Grzegorz Banerski, Katarzyna Abramczuk, Cezary Biele
2020 SAFETY SCIENCE, T. 132, s. 104961
A common problem in crisis situations is the unwillingness of the local communities to undertake individual safety measures. This study examined whether the motivation of the local population can be increased if 3D animation are used for visualization of the potential disaster scenarios. Furthermore, the study aimed at finding out how the use of such material affects the ability of the audience to remember what preventive actions should be taken.
As part of the experiment, three versions of a video message about flood threat were prepared: a video limited to the presenter with no additional elements in the background, a classic TV-like video message format, and a video featuring 3D visualisations of the consequences of flooding. The videos were presented to groups of subjects who live in flood-prone areas. Protection Motivation Theory was used as the experiment’s framework.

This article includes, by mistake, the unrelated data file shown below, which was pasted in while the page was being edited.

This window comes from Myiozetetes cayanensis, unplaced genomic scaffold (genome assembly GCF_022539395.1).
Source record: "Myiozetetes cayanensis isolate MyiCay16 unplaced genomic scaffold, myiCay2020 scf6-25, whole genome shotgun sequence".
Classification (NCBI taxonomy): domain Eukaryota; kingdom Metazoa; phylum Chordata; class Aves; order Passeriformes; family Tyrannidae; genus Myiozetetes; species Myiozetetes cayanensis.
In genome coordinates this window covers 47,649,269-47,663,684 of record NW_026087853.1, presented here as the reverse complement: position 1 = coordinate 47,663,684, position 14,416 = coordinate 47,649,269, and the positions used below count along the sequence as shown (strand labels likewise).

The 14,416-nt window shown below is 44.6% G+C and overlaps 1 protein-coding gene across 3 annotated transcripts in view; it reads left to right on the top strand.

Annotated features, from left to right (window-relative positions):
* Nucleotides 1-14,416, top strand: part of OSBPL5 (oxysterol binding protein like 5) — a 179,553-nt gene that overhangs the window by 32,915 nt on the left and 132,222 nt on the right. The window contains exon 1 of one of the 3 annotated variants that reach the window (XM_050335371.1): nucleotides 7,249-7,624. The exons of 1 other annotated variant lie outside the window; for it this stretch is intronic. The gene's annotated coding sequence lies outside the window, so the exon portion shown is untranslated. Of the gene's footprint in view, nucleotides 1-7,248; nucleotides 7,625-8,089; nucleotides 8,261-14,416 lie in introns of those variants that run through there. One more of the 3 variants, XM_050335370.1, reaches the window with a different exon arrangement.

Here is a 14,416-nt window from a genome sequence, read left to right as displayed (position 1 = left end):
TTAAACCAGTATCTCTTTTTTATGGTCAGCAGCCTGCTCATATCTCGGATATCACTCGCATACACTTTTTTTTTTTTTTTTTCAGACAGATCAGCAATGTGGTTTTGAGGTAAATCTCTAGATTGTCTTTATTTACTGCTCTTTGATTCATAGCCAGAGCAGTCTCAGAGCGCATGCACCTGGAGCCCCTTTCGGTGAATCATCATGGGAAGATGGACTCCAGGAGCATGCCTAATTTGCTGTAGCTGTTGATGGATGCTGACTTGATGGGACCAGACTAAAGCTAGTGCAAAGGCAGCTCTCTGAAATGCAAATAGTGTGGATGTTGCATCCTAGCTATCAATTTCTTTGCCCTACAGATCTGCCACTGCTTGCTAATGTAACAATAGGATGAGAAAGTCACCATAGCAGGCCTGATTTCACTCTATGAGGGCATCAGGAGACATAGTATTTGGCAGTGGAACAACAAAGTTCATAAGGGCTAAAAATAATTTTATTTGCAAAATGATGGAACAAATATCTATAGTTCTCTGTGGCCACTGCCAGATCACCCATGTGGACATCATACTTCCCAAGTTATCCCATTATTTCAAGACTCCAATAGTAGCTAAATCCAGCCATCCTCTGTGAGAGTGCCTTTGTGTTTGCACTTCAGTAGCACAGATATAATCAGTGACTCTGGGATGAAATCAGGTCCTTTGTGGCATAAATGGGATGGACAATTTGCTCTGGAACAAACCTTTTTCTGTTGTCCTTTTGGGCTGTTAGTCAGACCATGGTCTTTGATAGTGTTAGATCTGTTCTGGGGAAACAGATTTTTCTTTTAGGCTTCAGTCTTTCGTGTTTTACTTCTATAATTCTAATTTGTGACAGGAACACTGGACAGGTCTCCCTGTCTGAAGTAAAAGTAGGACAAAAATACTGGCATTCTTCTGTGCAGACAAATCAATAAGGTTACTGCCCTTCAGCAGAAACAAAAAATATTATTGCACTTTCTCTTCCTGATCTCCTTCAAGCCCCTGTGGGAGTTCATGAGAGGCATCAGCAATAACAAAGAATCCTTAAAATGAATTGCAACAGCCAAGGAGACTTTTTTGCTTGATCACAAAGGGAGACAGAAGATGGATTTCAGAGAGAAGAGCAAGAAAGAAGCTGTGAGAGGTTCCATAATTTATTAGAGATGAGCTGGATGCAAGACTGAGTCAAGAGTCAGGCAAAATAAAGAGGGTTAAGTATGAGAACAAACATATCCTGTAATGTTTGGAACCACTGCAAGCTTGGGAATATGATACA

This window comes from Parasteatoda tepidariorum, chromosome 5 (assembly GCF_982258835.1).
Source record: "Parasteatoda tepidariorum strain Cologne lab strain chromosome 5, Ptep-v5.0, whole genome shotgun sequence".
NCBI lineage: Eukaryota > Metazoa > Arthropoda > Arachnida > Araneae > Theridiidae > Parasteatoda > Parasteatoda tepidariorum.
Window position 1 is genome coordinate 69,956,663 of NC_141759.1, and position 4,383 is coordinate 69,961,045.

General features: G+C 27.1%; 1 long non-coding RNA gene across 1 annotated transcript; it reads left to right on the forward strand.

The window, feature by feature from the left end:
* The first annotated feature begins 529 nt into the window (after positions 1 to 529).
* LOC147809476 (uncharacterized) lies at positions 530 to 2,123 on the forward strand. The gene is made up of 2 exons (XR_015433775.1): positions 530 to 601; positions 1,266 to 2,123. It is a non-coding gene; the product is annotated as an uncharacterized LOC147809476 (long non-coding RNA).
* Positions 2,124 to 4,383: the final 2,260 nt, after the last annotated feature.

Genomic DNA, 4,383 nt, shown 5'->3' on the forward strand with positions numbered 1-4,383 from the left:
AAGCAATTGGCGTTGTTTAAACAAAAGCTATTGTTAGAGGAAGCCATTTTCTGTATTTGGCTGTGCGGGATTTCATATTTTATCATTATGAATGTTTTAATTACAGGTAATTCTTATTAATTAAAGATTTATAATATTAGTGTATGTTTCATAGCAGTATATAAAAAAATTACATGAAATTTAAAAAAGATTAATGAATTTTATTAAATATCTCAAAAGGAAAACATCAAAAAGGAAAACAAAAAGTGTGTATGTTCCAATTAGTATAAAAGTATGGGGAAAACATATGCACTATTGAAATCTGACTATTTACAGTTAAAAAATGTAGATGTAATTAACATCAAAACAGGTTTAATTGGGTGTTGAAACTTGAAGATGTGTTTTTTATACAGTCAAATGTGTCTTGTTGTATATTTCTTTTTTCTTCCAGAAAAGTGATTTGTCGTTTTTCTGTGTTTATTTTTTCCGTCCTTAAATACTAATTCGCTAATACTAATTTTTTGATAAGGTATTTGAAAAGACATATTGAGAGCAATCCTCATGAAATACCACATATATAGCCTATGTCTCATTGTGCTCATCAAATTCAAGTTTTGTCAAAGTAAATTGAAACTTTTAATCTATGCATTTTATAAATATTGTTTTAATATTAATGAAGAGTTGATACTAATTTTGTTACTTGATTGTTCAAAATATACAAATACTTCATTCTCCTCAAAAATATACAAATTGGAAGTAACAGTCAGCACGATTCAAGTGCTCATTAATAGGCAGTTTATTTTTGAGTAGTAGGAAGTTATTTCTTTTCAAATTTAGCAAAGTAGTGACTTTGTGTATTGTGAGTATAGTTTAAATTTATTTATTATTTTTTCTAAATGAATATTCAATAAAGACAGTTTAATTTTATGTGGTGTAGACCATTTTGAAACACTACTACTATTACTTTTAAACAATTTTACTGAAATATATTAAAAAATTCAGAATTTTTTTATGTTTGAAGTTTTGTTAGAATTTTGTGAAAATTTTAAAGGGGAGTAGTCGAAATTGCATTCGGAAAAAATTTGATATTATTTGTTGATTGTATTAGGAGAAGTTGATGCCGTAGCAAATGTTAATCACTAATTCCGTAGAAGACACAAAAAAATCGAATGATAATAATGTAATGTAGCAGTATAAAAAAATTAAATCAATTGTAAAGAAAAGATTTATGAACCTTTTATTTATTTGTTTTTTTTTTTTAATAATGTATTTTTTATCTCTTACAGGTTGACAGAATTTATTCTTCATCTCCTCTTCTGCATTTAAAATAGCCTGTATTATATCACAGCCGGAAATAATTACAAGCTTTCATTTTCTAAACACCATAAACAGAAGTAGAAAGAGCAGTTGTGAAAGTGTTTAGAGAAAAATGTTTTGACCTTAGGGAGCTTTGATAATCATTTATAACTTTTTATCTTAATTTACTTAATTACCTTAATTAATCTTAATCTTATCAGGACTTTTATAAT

We found that the type of warning message did not influence the level of acquired knowledge of protective actions. Important differences were found in the structure of the determinants of self-protective motivation across the groups. The group that watched the 3D enhanced video was the only one in which the more emotional cognitive path of threat appraisal had a significant impact on the level of motivation. As regards the level of motivation to take protective actions, the observed effects were more complex than expected. The paper discusses the potential impact of the results on efficient risk communication design and the usefulness of the use of 3D animation in warning messages.